Eastern Missouri Learning Center Reaches 4,000 Students, Adults
More than 4,000 visitors—including school groups, law school students, Boy and Girl Scouts, judges and international dignitaries—visited the St. Louis-based Judicial Learning Center in 2014, according to a report on the center.
The Learning Center, one of a small but growing number of public education facilities in the federal court system, is housed in the Thomas F. Eagleton U.S. Courthouse. “It’s doing a fantastic job,” said Catherine D. Perry, chief judge of the U.S. District Court for the Eastern District of Missouri. “It’s doing exactly what we wanted, which is being a place where the public can come, and especially where school groups on field trips can come.”
The center was honored last year by the American Bar Association for its Law Day program, which focused on voting rights.
“Our Law Day 2014 programming included a school outreach portion, during which representatives from the courts visited classrooms to lead activities on voting rights. Select high school students attended an interactive courthouse field trip on May 1,” said Rachel Marshall, an education specialist for the federal courts in the Eagleton courthouse.
“Having a learning center in the courthouse helps us connect with students and teachers,” Marshall added. “For many, the learning center is the hook which gets them to the building. Once they are here, they can experience the center and also witness the judicial process first hand.”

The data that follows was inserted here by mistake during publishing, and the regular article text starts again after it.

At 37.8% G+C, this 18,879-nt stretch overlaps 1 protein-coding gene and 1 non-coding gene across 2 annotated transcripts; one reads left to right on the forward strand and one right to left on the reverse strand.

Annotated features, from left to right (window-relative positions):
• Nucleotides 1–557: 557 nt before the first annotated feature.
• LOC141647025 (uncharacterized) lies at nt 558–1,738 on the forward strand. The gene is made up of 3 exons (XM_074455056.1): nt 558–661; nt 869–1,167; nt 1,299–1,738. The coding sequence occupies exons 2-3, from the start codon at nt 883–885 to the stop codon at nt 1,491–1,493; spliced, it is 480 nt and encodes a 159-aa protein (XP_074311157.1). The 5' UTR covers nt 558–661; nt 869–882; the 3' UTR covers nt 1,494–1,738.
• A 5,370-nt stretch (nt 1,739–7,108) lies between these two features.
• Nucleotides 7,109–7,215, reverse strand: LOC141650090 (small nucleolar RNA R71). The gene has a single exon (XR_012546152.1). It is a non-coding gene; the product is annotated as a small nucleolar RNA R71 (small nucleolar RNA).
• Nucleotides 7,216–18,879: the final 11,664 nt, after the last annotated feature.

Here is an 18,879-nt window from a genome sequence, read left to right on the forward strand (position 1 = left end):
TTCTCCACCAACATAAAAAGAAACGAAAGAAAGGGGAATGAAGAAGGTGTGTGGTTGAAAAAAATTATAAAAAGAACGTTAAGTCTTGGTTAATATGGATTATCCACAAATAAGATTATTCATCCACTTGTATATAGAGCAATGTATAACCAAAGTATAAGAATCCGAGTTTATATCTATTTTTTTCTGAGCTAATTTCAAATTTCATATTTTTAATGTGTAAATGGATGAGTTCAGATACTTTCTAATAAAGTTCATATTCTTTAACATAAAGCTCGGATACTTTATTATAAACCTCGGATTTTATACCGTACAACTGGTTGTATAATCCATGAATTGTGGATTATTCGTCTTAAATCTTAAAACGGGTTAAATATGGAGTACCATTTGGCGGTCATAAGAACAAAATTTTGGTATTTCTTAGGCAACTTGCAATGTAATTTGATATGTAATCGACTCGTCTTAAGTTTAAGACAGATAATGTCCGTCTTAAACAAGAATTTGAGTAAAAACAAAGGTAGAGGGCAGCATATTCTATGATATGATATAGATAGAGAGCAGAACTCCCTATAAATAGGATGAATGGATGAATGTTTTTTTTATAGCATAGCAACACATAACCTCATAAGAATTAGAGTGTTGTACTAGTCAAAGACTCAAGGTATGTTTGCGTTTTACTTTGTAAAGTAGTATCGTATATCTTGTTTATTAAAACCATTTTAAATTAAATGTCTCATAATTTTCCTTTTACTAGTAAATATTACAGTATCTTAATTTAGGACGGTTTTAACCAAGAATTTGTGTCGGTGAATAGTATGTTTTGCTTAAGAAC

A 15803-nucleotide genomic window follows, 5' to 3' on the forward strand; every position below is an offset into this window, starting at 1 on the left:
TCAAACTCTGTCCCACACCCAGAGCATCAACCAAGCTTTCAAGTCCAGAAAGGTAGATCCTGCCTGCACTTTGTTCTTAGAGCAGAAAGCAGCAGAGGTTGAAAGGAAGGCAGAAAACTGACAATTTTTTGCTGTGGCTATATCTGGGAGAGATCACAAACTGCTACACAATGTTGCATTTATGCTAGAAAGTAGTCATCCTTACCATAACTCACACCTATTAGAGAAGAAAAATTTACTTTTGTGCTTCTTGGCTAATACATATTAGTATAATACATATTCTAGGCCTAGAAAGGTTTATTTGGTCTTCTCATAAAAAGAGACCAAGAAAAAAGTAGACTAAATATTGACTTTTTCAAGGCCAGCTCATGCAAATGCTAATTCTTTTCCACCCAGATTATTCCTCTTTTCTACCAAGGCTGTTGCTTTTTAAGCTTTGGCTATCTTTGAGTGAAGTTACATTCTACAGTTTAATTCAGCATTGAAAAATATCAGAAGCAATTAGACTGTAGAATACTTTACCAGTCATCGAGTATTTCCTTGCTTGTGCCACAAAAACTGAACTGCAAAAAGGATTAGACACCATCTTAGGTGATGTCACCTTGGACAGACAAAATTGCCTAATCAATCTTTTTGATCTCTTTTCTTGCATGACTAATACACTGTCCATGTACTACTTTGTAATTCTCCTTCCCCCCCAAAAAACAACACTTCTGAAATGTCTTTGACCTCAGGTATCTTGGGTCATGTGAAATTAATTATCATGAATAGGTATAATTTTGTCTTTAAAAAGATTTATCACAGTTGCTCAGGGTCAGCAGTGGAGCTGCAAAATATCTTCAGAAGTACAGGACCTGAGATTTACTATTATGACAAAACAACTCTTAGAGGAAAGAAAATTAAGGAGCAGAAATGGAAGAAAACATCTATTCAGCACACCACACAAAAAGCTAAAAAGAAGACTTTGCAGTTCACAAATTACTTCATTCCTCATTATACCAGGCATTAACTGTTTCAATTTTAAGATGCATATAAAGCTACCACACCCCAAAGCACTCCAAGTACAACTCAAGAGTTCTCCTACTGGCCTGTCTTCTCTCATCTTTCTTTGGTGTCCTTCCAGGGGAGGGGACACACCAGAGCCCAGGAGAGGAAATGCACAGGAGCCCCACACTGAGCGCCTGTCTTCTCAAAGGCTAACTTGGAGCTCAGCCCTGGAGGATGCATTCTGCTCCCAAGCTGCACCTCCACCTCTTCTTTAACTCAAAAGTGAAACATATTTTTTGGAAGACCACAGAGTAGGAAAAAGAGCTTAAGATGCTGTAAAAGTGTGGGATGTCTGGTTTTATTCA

According to the report, 149 groups, totaling 4,244 visitors, came to the Judicial Learning Center in 2014. The majority of visitors are students in Grades 4-12 who are studying civics and government. In addition to local school students and Scout groups, visitors included adult community groups, law students from Saint Louis and Washington University, Eighth Circuit district judges, and Brazilian judges under the Department of State International Visitor Leadership Program.
More information is available at the Judicial Learning Center’s website. The Center, opened in 2009, was a gift to the court and public from St. Louis lawyers, who formed not-for-profit corporation to create the center.
Some examples of learning centers and educational exhibits include:
- The Anthony M. Kennedy Library and Learning Center, located in the Ninth Circuit Court of Appeals Branch Library in Sacramento, Calif.
- the Bell Room Historical Gallery in Kansas City, Mo.;
- an exhibit in Cape Girardeau, Mo., on the history and function of federal courts in the Eastern District of Missouri;
- exhibits in the Albuquerque and Las Cruces, N.M., courthouses about judicial independence, jury trials, and the history of federal and territorial courthouses in New Mexico.